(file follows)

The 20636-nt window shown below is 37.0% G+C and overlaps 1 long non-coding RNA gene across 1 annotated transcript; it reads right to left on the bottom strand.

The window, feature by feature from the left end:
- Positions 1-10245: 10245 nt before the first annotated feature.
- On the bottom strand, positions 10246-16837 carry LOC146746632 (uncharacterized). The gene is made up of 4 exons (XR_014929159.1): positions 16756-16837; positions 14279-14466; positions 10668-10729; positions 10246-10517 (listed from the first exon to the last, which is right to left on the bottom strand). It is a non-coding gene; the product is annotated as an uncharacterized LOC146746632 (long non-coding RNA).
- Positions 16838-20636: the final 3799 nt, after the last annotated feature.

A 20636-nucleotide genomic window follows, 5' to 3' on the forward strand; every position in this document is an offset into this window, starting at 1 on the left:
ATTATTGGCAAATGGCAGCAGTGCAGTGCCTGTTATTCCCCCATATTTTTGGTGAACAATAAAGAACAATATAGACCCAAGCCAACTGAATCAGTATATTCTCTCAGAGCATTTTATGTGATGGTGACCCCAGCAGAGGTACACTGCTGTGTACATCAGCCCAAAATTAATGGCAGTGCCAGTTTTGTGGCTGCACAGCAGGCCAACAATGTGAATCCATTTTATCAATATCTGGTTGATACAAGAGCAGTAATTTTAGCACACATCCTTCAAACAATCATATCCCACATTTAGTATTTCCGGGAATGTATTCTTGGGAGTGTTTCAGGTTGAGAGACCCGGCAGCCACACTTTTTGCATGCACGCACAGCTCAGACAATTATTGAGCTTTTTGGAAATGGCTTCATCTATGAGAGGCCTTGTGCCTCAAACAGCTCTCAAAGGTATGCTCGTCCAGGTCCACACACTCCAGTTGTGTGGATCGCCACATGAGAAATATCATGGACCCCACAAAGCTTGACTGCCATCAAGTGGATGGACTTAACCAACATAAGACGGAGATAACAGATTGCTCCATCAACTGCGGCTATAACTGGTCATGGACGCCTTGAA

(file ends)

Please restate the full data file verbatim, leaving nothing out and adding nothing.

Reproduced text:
The 20636-nt window shown below is 37.0% G+C and overlaps 1 long non-coding RNA gene across 1 annotated transcript; it reads right to left on the bottom strand.

The window, feature by feature from the left end:
- Positions 1-10245: 10245 nt before the first annotated feature.
- On the bottom strand, positions 10246-16837 carry LOC146746632 (uncharacterized). The gene is made up of 4 exons (XR_014929159.1): positions 16756-16837; positions 14279-14466; positions 10668-10729; positions 10246-10517 (listed from the first exon to the last, which is right to left on the bottom strand). It is a non-coding gene; the product is annotated as an uncharacterized LOC146746632 (long non-coding RNA).
- Positions 16838-20636: the final 3799 nt, after the last annotated feature.

A 20636-nucleotide genomic window follows, 5' to 3' on the forward strand; every position in this document is an offset into this window, starting at 1 on the left:
ATTATTGGCAAATGGCAGCAGTGCAGTGCCTGTTATTCCCCCATATTTTTGGTGAACAATAAAGAACAATATAGACCCAAGCCAACTGAATCAGTATATTCTCTCAGAGCATTTTATGTGATGGTGACCCCAGCAGAGGTACACTGCTGTGTACATCAGCCCAAAATTAATGGCAGTGCCAGTTTTGTGGCTGCACAGCAGGCCAACAATGTGAATCCATTTTATCAATATCTGGTTGATACAAGAGCAGTAATTTTAGCACACATCCTTCAAACAATCATATCCCACATTTAGTATTTCCGGGAATGTATTCTTGGGAGTGTTTCAGGTTGAGAGACCCGGCAGCCACACTTTTTGCATGCACGCACAGCTCAGACAATTATTGAGCTTTTTGGAAATGGCTTCATCTATGAGAGGCCTTGTGCCTCAAACAGCTCTCAAAGGTATGCTCGTCCAGGTCCACACACTCCAGTTGTGTGGATCGCCACATGAGAAATATCATGGACCCCACAAAGCTTGACTGCCATCAAGTGGATGGACTTAACCAACATAAGACGGAGATAACAGATTGCTCCATCAACTGCGGCTATAACTGGTCATGGACGCCTTGAA